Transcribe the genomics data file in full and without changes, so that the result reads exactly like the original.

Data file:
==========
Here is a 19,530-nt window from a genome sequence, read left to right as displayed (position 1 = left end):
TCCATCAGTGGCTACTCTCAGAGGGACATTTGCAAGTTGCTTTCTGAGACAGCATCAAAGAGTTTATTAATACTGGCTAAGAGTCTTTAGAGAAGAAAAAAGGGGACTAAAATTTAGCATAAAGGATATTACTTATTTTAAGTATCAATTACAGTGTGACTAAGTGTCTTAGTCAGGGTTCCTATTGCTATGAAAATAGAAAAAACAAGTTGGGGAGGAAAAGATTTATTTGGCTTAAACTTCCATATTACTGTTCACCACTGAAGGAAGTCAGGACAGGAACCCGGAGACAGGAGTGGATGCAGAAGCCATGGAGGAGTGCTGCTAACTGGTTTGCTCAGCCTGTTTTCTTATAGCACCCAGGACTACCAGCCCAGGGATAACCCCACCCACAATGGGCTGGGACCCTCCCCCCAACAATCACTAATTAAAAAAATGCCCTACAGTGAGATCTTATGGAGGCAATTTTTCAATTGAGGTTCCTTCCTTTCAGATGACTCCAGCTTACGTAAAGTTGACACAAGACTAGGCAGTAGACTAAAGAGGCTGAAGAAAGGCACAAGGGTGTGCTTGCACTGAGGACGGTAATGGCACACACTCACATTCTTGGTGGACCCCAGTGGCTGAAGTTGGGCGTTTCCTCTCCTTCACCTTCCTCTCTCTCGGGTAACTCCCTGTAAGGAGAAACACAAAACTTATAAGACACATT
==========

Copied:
Here is a 19,530-nt window from a genome sequence, read left to right as displayed (position 1 = left end):
TCCATCAGTGGCTACTCTCAGAGGGACATTTGCAAGTTGCTTTCTGAGACAGCATCAAAGAGTTTATTAATACTGGCTAAGAGTCTTTAGAGAAGAAAAAAGGGGACTAAAATTTAGCATAAAGGATATTACTTATTTTAAGTATCAATTACAGTGTGACTAAGTGTCTTAGTCAGGGTTCCTATTGCTATGAAAATAGAAAAAACAAGTTGGGGAGGAAAAGATTTATTTGGCTTAAACTTCCATATTACTGTTCACCACTGAAGGAAGTCAGGACAGGAACCCGGAGACAGGAGTGGATGCAGAAGCCATGGAGGAGTGCTGCTAACTGGTTTGCTCAGCCTGTTTTCTTATAGCACCCAGGACTACCAGCCCAGGGATAACCCCACCCACAATGGGCTGGGACCCTCCCCCCAACAATCACTAATTAAAAAAATGCCCTACAGTGAGATCTTATGGAGGCAATTTTTCAATTGAGGTTCCTTCCTTTCAGATGACTCCAGCTTACGTAAAGTTGACACAAGACTAGGCAGTAGACTAAAGAGGCTGAAGAAAGGCACAAGGGTGTGCTTGCACTGAGGACGGTAATGGCACACACTCACATTCTTGGTGGACCCCAGTGGCTGAAGTTGGGCGTTTCCTCTCCTTCACCTTCCTCTCTCTCGGGTAACTCCCTGTAAGGAGAAACACAAAACTTATAAGACACATT